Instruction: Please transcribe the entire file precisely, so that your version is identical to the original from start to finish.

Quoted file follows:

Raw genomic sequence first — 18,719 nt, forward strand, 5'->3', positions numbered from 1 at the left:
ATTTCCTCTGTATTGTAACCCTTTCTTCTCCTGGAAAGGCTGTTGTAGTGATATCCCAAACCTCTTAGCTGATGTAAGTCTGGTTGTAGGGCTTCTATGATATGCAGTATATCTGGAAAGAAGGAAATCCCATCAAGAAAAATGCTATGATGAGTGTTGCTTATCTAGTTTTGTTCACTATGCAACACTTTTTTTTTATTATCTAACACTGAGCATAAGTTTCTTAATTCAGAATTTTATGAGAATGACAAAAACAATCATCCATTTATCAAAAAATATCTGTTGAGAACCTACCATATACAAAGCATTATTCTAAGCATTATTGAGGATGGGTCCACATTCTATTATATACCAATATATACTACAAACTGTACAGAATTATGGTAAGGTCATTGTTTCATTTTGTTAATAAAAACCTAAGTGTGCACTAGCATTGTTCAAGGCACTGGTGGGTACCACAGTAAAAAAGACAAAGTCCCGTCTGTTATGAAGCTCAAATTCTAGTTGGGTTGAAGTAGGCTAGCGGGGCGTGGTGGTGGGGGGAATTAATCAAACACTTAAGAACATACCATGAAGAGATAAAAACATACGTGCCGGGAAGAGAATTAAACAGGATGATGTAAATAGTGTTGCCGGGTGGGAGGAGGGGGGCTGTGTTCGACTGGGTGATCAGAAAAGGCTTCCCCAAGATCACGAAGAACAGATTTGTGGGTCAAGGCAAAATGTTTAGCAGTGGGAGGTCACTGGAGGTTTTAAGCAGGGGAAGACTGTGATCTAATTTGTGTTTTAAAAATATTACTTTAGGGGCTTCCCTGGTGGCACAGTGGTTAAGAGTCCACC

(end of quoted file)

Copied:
Raw genomic sequence first — 18,719 nt, forward strand, 5'->3', positions numbered from 1 at the left:
ATTTCCTCTGTATTGTAACCCTTTCTTCTCCTGGAAAGGCTGTTGTAGTGATATCCCAAACCTCTTAGCTGATGTAAGTCTGGTTGTAGGGCTTCTATGATATGCAGTATATCTGGAAAGAAGGAAATCCCATCAAGAAAAATGCTATGATGAGTGTTGCTTATCTAGTTTTGTTCACTATGCAACACTTTTTTTTTATTATCTAACACTGAGCATAAGTTTCTTAATTCAGAATTTTATGAGAATGACAAAAACAATCATCCATTTATCAAAAAATATCTGTTGAGAACCTACCATATACAAAGCATTATTCTAAGCATTATTGAGGATGGGTCCACATTCTATTATATACCAATATATACTACAAACTGTACAGAATTATGGTAAGGTCATTGTTTCATTTTGTTAATAAAAACCTAAGTGTGCACTAGCATTGTTCAAGGCACTGGTGGGTACCACAGTAAAAAAGACAAAGTCCCGTCTGTTATGAAGCTCAAATTCTAGTTGGGTTGAAGTAGGCTAGCGGGGCGTGGTGGTGGGGGGAATTAATCAAACACTTAAGAACATACCATGAAGAGATAAAAACATACGTGCCGGGAAGAGAATTAAACAGGATGATGTAAATAGTGTTGCCGGGTGGGAGGAGGGGGGCTGTGTTCGACTGGGTGATCAGAAAAGGCTTCCCCAAGATCACGAAGAACAGATTTGTGGGTCAAGGCAAAATGTTTAGCAGTGGGAGGTCACTGGAGGTTTTAAGCAGGGGAAGACTGTGATCTAATTTGTGTTTTAAAAATATTACTTTAGGGGCTTCCCTGGTGGCACAGTGGTTAAGAGTCCACC